11 April 1916 – Ludovico Zender

It was always going to be a weird set-up – a Peruvian of Scandinavian descent who spoke English and French, spying for the Germans in World War I. So it’ll come as no surprised that sardines were the downfall of one Ludovico Zender in 1916.

Something fishy

He first came over to Scotland via Oslo and Copenhagen, keen to cash in on the war by trading in food and paper among other things. How Zender became embroiled with the Germans remains a mystery. What alerted the Brits were the fishy telegrams he sent to an address in Oslo. It was a dodgy address that the British knew had strong links with the German intelligence agency.

Turns out he was trafficking details of shipments to the Germans under the guise of tinned fish. The Germans helped their spy by provided what turned out to be the most pitiful of cover stories that he was shipping tinned sardines to Peru. Of course, the Brits saw through the scam and, understanding the scale of his operation, they tailed him.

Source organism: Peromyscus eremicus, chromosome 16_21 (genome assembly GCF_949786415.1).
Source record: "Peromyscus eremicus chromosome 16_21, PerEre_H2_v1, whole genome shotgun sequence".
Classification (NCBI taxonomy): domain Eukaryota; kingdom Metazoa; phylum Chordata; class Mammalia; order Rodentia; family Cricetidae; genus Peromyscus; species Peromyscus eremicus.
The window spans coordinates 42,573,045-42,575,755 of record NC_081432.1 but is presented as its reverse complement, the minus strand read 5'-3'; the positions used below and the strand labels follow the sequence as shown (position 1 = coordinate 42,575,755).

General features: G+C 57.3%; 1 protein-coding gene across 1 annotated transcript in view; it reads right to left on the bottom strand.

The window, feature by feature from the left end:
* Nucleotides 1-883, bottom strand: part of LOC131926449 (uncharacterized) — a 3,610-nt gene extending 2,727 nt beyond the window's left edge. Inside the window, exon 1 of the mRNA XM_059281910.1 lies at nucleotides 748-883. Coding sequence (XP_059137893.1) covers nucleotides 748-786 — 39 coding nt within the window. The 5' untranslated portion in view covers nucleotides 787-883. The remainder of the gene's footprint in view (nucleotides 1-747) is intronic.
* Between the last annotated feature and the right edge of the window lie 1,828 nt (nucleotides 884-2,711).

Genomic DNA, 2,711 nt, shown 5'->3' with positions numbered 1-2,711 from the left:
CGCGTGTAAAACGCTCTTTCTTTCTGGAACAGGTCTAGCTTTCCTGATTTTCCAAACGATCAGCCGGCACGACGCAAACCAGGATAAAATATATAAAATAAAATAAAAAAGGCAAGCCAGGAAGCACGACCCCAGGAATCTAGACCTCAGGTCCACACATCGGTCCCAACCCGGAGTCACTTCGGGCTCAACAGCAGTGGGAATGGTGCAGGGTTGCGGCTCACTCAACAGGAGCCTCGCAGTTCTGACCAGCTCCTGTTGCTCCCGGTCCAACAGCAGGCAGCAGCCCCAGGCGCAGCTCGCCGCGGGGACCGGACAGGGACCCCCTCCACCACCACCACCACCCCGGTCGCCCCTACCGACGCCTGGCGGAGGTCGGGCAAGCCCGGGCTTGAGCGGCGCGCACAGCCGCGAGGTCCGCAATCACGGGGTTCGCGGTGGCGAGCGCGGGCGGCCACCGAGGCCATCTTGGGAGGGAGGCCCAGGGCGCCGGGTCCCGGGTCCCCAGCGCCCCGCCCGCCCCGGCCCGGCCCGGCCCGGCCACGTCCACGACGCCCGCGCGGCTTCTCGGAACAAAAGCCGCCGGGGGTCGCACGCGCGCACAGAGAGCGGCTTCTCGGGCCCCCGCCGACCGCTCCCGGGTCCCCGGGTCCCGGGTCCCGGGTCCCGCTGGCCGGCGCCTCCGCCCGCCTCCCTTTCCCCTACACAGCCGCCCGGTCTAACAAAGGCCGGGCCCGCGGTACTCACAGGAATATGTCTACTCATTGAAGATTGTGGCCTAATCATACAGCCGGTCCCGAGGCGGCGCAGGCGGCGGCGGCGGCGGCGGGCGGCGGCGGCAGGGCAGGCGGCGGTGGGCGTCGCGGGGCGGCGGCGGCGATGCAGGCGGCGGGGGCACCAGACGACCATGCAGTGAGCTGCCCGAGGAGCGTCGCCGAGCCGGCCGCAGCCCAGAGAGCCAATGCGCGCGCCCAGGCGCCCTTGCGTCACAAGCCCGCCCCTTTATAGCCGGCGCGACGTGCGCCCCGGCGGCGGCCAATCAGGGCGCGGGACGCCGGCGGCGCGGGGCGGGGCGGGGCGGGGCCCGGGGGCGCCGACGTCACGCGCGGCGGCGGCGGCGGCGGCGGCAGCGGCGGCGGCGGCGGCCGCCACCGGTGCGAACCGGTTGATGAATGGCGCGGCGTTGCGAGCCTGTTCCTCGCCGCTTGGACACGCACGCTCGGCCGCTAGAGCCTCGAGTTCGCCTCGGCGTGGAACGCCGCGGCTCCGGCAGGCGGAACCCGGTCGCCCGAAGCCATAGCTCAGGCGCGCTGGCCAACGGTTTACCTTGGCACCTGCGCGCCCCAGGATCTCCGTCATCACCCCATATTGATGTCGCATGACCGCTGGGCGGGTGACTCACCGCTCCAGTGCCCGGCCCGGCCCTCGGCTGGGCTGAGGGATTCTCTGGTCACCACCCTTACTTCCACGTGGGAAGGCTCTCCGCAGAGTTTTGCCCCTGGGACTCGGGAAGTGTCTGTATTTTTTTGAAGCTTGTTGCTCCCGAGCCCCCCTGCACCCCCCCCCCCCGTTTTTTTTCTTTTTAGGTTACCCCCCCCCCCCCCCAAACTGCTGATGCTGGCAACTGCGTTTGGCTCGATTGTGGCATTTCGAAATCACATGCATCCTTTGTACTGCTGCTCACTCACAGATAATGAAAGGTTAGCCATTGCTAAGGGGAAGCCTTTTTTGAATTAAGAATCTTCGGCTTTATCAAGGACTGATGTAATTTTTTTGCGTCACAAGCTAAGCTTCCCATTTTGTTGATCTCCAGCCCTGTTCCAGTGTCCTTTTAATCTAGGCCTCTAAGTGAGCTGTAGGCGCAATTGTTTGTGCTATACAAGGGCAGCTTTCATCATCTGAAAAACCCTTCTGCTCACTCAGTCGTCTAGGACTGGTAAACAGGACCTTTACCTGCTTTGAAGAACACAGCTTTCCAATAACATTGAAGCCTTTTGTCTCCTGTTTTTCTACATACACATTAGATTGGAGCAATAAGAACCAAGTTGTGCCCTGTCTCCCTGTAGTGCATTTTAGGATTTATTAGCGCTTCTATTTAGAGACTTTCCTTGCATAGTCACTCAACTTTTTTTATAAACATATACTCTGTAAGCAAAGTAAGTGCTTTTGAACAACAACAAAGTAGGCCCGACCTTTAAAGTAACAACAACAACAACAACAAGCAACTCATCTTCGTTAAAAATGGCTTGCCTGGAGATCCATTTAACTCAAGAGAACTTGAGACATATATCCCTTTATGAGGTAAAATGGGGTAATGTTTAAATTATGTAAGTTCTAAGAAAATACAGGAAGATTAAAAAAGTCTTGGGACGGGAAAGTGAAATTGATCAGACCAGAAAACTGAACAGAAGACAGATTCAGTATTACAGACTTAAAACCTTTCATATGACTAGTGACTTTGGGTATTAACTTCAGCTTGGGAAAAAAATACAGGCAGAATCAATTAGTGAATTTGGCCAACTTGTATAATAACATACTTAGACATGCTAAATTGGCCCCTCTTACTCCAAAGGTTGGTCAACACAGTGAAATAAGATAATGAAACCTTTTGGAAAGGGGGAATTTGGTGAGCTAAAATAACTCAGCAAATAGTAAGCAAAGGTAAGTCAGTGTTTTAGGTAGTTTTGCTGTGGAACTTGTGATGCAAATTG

In the can

He had no idea they were on to him, so it was pure luck that Zender slipped through their net by sailing for Bergen on the very day they turned up on his doorstep at 59 Union Street in Glasgow to arrest him. But they knew he’d be back and sure enough, a couple of months later he docked at Newcastle and they swiftly reeled him in.

Incriminating receipts during his travels charted his activity right to the heart of Germany, but the clincher was that it was simply the wrong season for sardines. He was court-martialled and details of his telegrams were revealed to actually be information charting shipments from key posts in Britain.
Zender was clearly out of his depth, nevertheless he pleaded not guilty, but to no avail. He was sentenced to death by firing squad and despite his appeal and one from the Peruvian Embassy, he was shot at the Tower of London for treason by the 3rd Battalion Scots Guards.

Prisoner Zender

Some erroneously credit Zender with being the last man to be executed at the Tower of London. However, that dubious honour is reserved for Corporal Josef Jakobs, who was executed on 15 August 1940.

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